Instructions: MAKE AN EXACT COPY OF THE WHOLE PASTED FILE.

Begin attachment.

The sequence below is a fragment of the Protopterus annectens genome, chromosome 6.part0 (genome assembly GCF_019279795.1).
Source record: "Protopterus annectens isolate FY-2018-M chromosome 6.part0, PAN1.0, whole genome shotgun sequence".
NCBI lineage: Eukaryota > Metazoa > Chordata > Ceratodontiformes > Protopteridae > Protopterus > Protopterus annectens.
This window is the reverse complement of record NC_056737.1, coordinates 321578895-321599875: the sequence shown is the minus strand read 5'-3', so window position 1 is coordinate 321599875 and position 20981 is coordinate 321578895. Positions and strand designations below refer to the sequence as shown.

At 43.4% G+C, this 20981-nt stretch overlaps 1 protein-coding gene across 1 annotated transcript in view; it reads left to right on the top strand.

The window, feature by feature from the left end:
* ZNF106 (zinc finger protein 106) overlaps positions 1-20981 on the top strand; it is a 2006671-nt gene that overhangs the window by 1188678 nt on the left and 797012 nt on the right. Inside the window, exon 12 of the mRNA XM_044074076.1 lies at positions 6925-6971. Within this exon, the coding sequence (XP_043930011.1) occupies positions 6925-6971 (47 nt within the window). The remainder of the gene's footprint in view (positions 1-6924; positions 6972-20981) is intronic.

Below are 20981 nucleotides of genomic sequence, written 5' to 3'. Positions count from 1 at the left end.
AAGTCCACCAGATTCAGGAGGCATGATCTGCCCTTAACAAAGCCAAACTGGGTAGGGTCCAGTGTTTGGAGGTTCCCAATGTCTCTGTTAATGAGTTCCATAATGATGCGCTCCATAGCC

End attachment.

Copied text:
The sequence below is a fragment of the Protopterus annectens genome, chromosome 6.part0 (genome assembly GCF_019279795.1).
Source record: "Protopterus annectens isolate FY-2018-M chromosome 6.part0, PAN1.0, whole genome shotgun sequence".
NCBI lineage: Eukaryota > Metazoa > Chordata > Ceratodontiformes > Protopteridae > Protopterus > Protopterus annectens.
This window is the reverse complement of record NC_056737.1, coordinates 321578895-321599875: the sequence shown is the minus strand read 5'-3', so window position 1 is coordinate 321599875 and position 20981 is coordinate 321578895. Positions and strand designations below refer to the sequence as shown.

At 43.4% G+C, this 20981-nt stretch overlaps 1 protein-coding gene across 1 annotated transcript in view; it reads left to right on the top strand.

The window, feature by feature from the left end:
* ZNF106 (zinc finger protein 106) overlaps positions 1-20981 on the top strand; it is a 2006671-nt gene that overhangs the window by 1188678 nt on the left and 797012 nt on the right. Inside the window, exon 12 of the mRNA XM_044074076.1 lies at positions 6925-6971. Within this exon, the coding sequence (XP_043930011.1) occupies positions 6925-6971 (47 nt within the window). The remainder of the gene's footprint in view (positions 1-6924; positions 6972-20981) is intronic.

Below are 20981 nucleotides of genomic sequence, written 5' to 3'. Positions count from 1 at the left end.
AAGTCCACCAGATTCAGGAGGCATGATCTGCCCTTAACAAAGCCAAACTGGGTAGGGTCCAGTGTTTGGAGGTTCCCAATGTCTCTGTTAATGAGTTCCATAATGATGCGCTCCATAGCC